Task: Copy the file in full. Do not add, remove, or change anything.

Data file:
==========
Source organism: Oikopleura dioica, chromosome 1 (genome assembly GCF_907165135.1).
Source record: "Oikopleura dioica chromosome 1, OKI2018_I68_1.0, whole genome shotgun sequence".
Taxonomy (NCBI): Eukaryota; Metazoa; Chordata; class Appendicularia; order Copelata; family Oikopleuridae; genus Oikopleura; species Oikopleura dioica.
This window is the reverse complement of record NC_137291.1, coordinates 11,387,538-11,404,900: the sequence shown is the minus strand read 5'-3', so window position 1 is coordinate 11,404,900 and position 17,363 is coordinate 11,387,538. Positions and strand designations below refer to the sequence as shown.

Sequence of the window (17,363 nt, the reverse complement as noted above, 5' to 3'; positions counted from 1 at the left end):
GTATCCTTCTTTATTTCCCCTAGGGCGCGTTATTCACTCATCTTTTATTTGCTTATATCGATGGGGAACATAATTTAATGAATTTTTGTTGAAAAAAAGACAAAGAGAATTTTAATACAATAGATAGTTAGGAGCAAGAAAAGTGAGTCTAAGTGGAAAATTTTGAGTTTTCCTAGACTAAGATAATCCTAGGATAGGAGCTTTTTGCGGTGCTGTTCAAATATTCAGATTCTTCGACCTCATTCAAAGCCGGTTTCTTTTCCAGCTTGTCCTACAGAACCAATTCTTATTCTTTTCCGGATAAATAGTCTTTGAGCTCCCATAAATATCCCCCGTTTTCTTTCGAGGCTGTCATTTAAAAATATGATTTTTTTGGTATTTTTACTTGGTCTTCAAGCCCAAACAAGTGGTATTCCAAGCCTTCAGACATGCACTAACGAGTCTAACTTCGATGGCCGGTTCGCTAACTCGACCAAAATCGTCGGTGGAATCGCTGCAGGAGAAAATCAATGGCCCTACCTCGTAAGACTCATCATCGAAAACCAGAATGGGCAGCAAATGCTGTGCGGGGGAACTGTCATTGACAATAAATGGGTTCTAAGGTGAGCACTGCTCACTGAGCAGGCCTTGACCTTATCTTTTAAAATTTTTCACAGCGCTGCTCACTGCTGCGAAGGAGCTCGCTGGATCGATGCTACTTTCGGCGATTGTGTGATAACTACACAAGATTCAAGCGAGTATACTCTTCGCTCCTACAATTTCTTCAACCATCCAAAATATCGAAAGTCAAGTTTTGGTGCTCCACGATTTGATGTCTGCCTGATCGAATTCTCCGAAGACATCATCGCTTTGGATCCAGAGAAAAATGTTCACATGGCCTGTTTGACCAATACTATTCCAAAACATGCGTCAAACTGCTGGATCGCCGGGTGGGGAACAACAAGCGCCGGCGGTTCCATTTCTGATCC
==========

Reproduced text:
Source organism: Oikopleura dioica, chromosome 1 (genome assembly GCF_907165135.1).
Source record: "Oikopleura dioica chromosome 1, OKI2018_I68_1.0, whole genome shotgun sequence".
Taxonomy (NCBI): Eukaryota; Metazoa; Chordata; class Appendicularia; order Copelata; family Oikopleuridae; genus Oikopleura; species Oikopleura dioica.
This window is the reverse complement of record NC_137291.1, coordinates 11,387,538-11,404,900: the sequence shown is the minus strand read 5'-3', so window position 1 is coordinate 11,404,900 and position 17,363 is coordinate 11,387,538. Positions and strand designations below refer to the sequence as shown.

Sequence of the window (17,363 nt, the reverse complement as noted above, 5' to 3'; positions counted from 1 at the left end):
GTATCCTTCTTTATTTCCCCTAGGGCGCGTTATTCACTCATCTTTTATTTGCTTATATCGATGGGGAACATAATTTAATGAATTTTTGTTGAAAAAAAGACAAAGAGAATTTTAATACAATAGATAGTTAGGAGCAAGAAAAGTGAGTCTAAGTGGAAAATTTTGAGTTTTCCTAGACTAAGATAATCCTAGGATAGGAGCTTTTTGCGGTGCTGTTCAAATATTCAGATTCTTCGACCTCATTCAAAGCCGGTTTCTTTTCCAGCTTGTCCTACAGAACCAATTCTTATTCTTTTCCGGATAAATAGTCTTTGAGCTCCCATAAATATCCCCCGTTTTCTTTCGAGGCTGTCATTTAAAAATATGATTTTTTTGGTATTTTTACTTGGTCTTCAAGCCCAAACAAGTGGTATTCCAAGCCTTCAGACATGCACTAACGAGTCTAACTTCGATGGCCGGTTCGCTAACTCGACCAAAATCGTCGGTGGAATCGCTGCAGGAGAAAATCAATGGCCCTACCTCGTAAGACTCATCATCGAAAACCAGAATGGGCAGCAAATGCTGTGCGGGGGAACTGTCATTGACAATAAATGGGTTCTAAGGTGAGCACTGCTCACTGAGCAGGCCTTGACCTTATCTTTTAAAATTTTTCACAGCGCTGCTCACTGCTGCGAAGGAGCTCGCTGGATCGATGCTACTTTCGGCGATTGTGTGATAACTACACAAGATTCAAGCGAGTATACTCTTCGCTCCTACAATTTCTTCAACCATCCAAAATATCGAAAGTCAAGTTTTGGTGCTCCACGATTTGATGTCTGCCTGATCGAATTCTCCGAAGACATCATCGCTTTGGATCCAGAGAAAAATGTTCACATGGCCTGTTTGACCAATACTATTCCAAAACATGCGTCAAACTGCTGGATCGCCGGGTGGGGAACAACAAGCGCCGGCGGTTCCATTTCTGATCC